- make Aaron's daycare lunch for Monday
- make Adam's work lunch for Monday


Meanwhile, 
Aaron and Oliver had a grand old time with Grandma and Grandpa. 
Aaron played with my verrrry old collection of Little People 
(the original style that were definitely choking size) . 


He also went to church with my mom, 
who continued our tradition of going for donuts afterwards 
(because nothing encourages spirituality like donuts). 


I'm pretty sure Oliver's favorite thing was playing with 
my dad's collection of 500 different TV remotes. 
My dad has 3 VCRs and 3 (4?) DVD players 
plus the normal TV remotes and cable box remotes. 

I ask, when was the last time you saw a VCR?



I suppose to be fair I should add photos of Adam playing golf, 
so... 


Yes, I do amuse myself. 

Friday, September 8, 2017

Emotions


This past week or so I've been experiencing a wide array of emotions.  
Only one applies to my direct situation, 
but the others are felt just as strong. 

I struggled with how to sort them here, 
because at any one point, 
you could find me pacing my house in anger 
or 
jumping up and down in happiness & relief
or 
crying in the face of sadness & terror. 

No one emotion has dominated the other. 
So I decided to list them alphabetically herein. 

(Note: this is written as of Friday night... 
I clarify because I suspect some emotions will continue to be added over the weekend.) 


A is Anger. 

This week President Trump has moved to end DACA. 
DACA protects those who were brought here as children, 
and have graduated in our schools 
or served in our military. 
(See specific guidelines here

Why why WHY do we want to evict these people? 
These were children
These people have grown up a part of our American system. 
Some of them have ever protected our country through military service. 
Why in the world do we see fit to attack them
And if I hear one little "wimper" about money I will lose. my. mind. 
Money is not more important than people's lives. 
I don't ever want to hear that shit. 

I understand there is some controversy in how DACA was created, 
but I do NOT believe the answer is just wiping it clean. 
Clean it up, fix it up, but don't wipe it out. 

Next letter... 


H is for Happiness. 
R is for Relief. 

This is two-fold. 

First I want to address that Oliver's Early Intervention went well this morning. 
I am going to wait until I get the full report to blog about it 
(so I can use proper lingo), 
but the good news is that they identified the cause of his delayed speech 
and it can be treated with speech therapy. 
I love to hear news like this. 
His brain is fine. 
His motor skills are great.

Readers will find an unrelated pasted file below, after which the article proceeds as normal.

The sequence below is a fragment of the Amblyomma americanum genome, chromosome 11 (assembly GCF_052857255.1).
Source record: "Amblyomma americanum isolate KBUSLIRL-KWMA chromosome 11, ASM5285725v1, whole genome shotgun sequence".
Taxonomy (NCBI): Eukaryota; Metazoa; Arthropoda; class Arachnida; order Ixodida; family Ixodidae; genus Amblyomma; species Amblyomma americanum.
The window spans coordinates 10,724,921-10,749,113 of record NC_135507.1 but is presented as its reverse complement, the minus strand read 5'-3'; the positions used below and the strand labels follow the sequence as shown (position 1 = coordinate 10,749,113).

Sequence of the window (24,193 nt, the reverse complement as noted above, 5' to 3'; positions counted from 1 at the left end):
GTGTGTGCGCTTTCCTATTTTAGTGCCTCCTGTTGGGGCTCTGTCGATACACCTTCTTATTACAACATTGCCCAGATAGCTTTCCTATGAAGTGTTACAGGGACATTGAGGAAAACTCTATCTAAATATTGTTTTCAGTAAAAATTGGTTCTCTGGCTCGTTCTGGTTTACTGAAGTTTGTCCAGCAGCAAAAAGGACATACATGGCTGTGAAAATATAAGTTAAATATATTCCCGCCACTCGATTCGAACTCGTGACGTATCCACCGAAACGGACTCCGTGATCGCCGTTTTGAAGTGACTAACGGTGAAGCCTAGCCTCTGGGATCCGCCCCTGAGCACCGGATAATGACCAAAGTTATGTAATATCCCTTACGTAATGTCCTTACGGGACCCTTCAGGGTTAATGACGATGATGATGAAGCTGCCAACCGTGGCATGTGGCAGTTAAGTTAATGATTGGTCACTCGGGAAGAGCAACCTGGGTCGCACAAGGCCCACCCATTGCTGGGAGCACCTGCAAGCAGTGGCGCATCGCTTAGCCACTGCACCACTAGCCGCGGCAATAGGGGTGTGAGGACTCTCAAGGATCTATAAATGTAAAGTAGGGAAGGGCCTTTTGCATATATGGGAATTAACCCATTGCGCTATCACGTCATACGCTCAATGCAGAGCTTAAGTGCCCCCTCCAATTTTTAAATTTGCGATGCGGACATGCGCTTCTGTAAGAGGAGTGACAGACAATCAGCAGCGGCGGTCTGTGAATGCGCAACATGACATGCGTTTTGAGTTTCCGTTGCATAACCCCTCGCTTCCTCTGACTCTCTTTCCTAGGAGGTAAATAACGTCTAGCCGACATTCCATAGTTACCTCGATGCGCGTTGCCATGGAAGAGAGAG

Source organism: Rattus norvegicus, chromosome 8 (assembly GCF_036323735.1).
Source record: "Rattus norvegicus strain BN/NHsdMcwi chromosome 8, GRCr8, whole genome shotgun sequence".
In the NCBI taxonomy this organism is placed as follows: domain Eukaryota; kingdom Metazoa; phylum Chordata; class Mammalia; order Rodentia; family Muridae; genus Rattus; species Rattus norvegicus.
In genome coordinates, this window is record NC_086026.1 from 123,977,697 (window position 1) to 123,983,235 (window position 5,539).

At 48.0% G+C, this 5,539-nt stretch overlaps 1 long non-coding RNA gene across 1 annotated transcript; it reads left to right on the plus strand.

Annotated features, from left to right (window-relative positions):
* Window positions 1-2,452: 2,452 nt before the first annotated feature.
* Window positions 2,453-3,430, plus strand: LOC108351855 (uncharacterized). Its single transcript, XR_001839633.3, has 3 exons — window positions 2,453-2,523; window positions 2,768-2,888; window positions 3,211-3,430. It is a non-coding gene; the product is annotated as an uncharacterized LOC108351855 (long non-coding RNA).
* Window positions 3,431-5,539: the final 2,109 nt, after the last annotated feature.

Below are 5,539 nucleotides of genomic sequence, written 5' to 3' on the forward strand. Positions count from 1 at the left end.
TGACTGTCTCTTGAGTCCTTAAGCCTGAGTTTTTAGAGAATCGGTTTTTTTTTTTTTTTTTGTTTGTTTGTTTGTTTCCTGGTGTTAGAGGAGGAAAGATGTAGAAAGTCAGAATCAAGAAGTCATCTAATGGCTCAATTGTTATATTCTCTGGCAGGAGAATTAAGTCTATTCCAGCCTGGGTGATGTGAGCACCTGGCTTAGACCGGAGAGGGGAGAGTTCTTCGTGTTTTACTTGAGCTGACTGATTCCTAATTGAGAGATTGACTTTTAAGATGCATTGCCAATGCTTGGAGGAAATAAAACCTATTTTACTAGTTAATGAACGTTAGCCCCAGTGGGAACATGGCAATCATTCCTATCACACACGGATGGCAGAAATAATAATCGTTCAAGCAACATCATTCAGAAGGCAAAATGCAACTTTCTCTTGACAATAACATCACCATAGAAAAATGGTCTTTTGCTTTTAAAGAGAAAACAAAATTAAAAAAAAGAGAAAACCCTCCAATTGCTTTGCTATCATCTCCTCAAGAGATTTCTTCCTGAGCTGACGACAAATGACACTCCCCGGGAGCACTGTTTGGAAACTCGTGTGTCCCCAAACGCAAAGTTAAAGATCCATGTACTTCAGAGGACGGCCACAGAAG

It's a physical issue that can be treated with therapy. 
I'm all in! 



Second aspect of happiness / relief: 
Hearing that Amanda in Houston was spared from Harvey's worst. 
I've never lived through a major hurricane 
(I mean, we had mild water damage in our old basement thanks to Hurricane Sandy and Irene, but there was zero safety risk and really, it was minimal.) 
I was stalking her social media feed constantly 
and in the end, her family as safe! 
 She chronicled her adventures with great writing like she always does (see here). 


S is for Sadness. 

Years ago I started following Brittany's blog Windtraveler
who lives with her husband, her daughter Isla, 
and twins Haven & Mira on a sailboat in the Caribbean. 

Through her public facebook page
she has chronicled the death and destruction as Cat 5 Hurricane Irma hit her island
and It. Is. Just. Mind. Blowing. 

It is heart-breaking and terrifying. 
I'm not smart enough to figure how to link a video in blogspot 
(I'm sure some 5 year old could teach me how to do it) 
but go to her most recent post and LISTEN TO THE SOUND of the hurricane. 
JUST LISTEN TO IT. 

The Caribbean doesn't get much press in our media, 
for a number of reasons (they are small, they aren't us, etc) 
but also because there is so little feed because there's no service to communicate. 
The death toll started out low and keeps climbing as they find the bodies. 
Oh and another hurricane is on it's way, 
and everyone has no home. 
At all. 
The islands are rushing for evacuations but there isn't the infrastructure to do it. 
It's a horrible situation. 


W is for Worry. 

This weekend Irma is expected to hit Florida. 

Now, let me back up here a bit. 
I am the LAST PERSON to ever prepare for storms. 
Granted, as I said, I've never lived through a major hurricane. 
I have experienced 3 of the top 4 blizzards in Philadelphia. 
The first 2, I didn't buy a damn thing. 
This last time, Jan 2016
I got milk (for cereals) and bread (for sandwiches) 
and beer (because husbands need shoveling fuel) 
but I've never bought water,
 secured my house, 
or did anything in particular 
besides mock the weather forecasters 
and laugh at everyone panicking. 


So if I'm worried about a hurricane, 
then that means something. 
(It also could mean I'm a bored SAHM - VERY LIKELY TOO.) 

Yes, I'm worried about Hurricane Irma. 
I'm worried about friends and family in Florida that are riding it out. 
I know that the highways are like an apocalypse, 
but after watching what it did to the Caribbean, 
I can't help but quiver a little. 

All in all,
I hope it's all a big bust. 
That Irma fizzles out to some remnant of tropical storm,